When you have a reactive dog, you are more preoccupied about how your dog is going to react to the world around him than the contrary. On our walks, I am generally on the lookout for possible triggers and monitoring Spencer’s state to make sure he’s checking things out in a relaxed manner and not having his stress levels build to the point of a possible eruption. All the more reason we were caught off guard this morning by an attack from an unexpected source.
We were walking down a quiet, suburban street. I noticed someone puttering in the garden behind a fence on our side of the street, so I crossed the road to let Spencer see the man and deal with his presence from a safe distance. I heard a small dog start barking in the garden, but the gate was closed, so it didn’t seem like a big deal. Until I heard the shouting.
It turns out there was a second gate further along that was open because the fence was being painted, and the Chihuahua was looping around to come at us all guns blazing. When he reached Spencer, the dogs started to greet each other, so I thought it would all turn out fine. But the dog was a one-way greeter. He seemed to think it was OK to sniff Spencer’s butt, but definitely not OK the other way around. He growled and snapped. Spencer moved away, the Chihuahua calmed down, and then they tried again.
This happened a few times, and then Spencer had clearly had enough. We tried to move away, but the Chihuahua would not leave us alone. Since I could hear the frantic owners “running” up and (unsuccessfully) calling their dog, I was not optimistic about where this was going.
I kept trying to move Spencer away, to get the Chihuahua away from him and to keep myself between him and the owners, but none of it was going the way I wanted.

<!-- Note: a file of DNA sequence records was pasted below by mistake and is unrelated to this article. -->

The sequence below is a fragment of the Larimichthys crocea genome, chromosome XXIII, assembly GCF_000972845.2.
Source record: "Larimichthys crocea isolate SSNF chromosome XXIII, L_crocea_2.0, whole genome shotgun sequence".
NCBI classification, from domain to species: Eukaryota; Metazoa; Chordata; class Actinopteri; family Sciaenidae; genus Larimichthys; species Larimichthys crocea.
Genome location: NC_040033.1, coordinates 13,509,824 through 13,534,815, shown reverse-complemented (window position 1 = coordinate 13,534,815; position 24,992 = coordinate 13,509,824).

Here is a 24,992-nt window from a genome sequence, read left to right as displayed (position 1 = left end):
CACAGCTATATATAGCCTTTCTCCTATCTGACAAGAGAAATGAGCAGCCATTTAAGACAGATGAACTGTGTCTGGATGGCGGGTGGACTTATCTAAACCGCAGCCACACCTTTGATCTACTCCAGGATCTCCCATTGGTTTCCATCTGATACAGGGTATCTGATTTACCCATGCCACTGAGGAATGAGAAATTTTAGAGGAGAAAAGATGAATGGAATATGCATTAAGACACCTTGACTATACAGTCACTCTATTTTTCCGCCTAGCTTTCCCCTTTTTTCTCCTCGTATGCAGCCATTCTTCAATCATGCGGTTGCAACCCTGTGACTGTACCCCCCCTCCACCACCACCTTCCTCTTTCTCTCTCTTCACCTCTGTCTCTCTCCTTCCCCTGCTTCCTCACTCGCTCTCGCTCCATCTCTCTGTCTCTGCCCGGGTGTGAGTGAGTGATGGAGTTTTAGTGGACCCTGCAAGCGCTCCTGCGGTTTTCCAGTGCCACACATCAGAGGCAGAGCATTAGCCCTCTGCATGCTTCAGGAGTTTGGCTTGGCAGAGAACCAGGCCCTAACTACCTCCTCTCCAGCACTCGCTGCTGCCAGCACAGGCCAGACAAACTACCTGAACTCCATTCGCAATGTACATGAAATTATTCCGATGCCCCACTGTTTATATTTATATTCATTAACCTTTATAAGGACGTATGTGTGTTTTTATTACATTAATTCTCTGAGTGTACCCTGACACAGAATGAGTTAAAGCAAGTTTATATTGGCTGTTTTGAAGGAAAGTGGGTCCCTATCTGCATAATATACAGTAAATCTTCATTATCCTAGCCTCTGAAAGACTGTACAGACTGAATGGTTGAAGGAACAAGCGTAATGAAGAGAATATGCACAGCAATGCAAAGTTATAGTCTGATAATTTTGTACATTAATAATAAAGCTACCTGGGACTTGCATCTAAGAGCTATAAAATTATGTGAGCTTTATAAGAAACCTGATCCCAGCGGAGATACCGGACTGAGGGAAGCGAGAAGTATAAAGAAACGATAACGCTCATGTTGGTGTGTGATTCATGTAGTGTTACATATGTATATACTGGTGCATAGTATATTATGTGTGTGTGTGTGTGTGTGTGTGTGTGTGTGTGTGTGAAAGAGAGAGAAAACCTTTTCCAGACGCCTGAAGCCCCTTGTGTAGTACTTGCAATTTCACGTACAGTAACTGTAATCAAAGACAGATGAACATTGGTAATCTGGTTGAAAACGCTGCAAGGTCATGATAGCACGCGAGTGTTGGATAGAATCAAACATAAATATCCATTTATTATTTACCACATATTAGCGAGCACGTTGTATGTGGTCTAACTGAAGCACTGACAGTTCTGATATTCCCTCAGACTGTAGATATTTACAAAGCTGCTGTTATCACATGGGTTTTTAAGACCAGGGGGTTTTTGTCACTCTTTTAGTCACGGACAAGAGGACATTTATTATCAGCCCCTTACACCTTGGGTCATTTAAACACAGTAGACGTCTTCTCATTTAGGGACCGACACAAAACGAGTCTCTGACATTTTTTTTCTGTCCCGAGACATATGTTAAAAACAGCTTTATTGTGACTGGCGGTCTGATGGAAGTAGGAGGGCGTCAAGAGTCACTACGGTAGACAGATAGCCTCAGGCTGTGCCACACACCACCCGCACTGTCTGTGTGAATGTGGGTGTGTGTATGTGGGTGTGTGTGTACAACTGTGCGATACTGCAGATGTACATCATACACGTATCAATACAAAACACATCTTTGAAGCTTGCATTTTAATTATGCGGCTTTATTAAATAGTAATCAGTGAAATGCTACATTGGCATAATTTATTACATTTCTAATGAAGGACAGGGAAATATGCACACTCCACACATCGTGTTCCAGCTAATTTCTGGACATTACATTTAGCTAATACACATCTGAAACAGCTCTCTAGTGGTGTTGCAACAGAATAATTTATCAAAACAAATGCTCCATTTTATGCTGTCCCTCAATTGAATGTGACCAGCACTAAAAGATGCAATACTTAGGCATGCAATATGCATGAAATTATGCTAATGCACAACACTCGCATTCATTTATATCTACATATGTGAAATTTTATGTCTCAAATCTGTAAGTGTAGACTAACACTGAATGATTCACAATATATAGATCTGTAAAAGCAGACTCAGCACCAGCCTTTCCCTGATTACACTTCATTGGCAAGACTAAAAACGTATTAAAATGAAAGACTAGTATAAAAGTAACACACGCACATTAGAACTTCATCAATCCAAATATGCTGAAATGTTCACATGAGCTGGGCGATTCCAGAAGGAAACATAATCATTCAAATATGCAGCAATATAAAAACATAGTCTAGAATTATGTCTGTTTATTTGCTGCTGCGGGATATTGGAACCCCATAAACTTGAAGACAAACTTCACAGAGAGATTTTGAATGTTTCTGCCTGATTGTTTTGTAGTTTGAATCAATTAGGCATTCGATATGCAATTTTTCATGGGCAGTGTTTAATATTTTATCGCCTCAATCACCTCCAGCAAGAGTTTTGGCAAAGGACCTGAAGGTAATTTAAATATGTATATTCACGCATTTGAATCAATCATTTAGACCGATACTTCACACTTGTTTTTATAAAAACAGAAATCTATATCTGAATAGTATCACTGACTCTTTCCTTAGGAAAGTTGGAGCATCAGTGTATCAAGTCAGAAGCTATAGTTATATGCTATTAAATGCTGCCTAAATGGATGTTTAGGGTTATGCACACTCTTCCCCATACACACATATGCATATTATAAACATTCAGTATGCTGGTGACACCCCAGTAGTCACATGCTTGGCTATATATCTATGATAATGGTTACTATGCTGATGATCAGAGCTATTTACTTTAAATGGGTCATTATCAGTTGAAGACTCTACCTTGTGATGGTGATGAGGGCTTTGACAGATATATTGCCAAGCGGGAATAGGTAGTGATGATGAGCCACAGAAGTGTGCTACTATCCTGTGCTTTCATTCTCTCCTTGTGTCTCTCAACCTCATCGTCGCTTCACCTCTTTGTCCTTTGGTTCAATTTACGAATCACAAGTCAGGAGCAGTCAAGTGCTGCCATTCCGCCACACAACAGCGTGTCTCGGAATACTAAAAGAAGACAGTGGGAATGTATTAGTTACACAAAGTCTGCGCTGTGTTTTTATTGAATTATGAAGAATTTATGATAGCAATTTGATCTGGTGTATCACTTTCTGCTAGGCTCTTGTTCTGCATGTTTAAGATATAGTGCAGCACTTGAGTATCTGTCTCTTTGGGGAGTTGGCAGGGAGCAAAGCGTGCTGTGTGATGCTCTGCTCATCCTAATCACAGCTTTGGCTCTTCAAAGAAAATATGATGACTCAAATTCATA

Spencer finally snapped and started reacting, mostly at the people since this now appeared to be a group attack in his eyes. He bucked against his harness by which I was trying to keep him away from the people and trying to move him away from the Chihuahua.
I finally managed to get him pinned against the fence, with my body shielding him. While he wasn’t exactly relaxed, this seemed to have the effect of communicating to him that I had control of the situation and was protecting him. He stopped struggling.
The man managed to get the Chihuahua and take it back to their house. The woman kept hovering, clearly feeling terrible and wanting to help. While still speaking to Spencer in as soothing a voice as I could, I begged her to please, just move away. She finally did.
I released Spencer, let him check that there was no imminent danger and then got him to focus on me enough that I could check there was no damage from the Chihuahua’s small but sharp teeth. I was proud that he was even calm enough for me to talk to the woman who was only about two metres away. That was hugely important, because I was more afraid of the psychological impact of this event than the physical one. I just kept thinking, “That damn Chihuahua is setting back the recovery program!” but this seemed to indicate that it might not have done as much harm as I thought.
By this time, we were both exhausted and ready to go home. We had no additional incidents on the way, and Spencer seemed calm and smiley, much to my relief.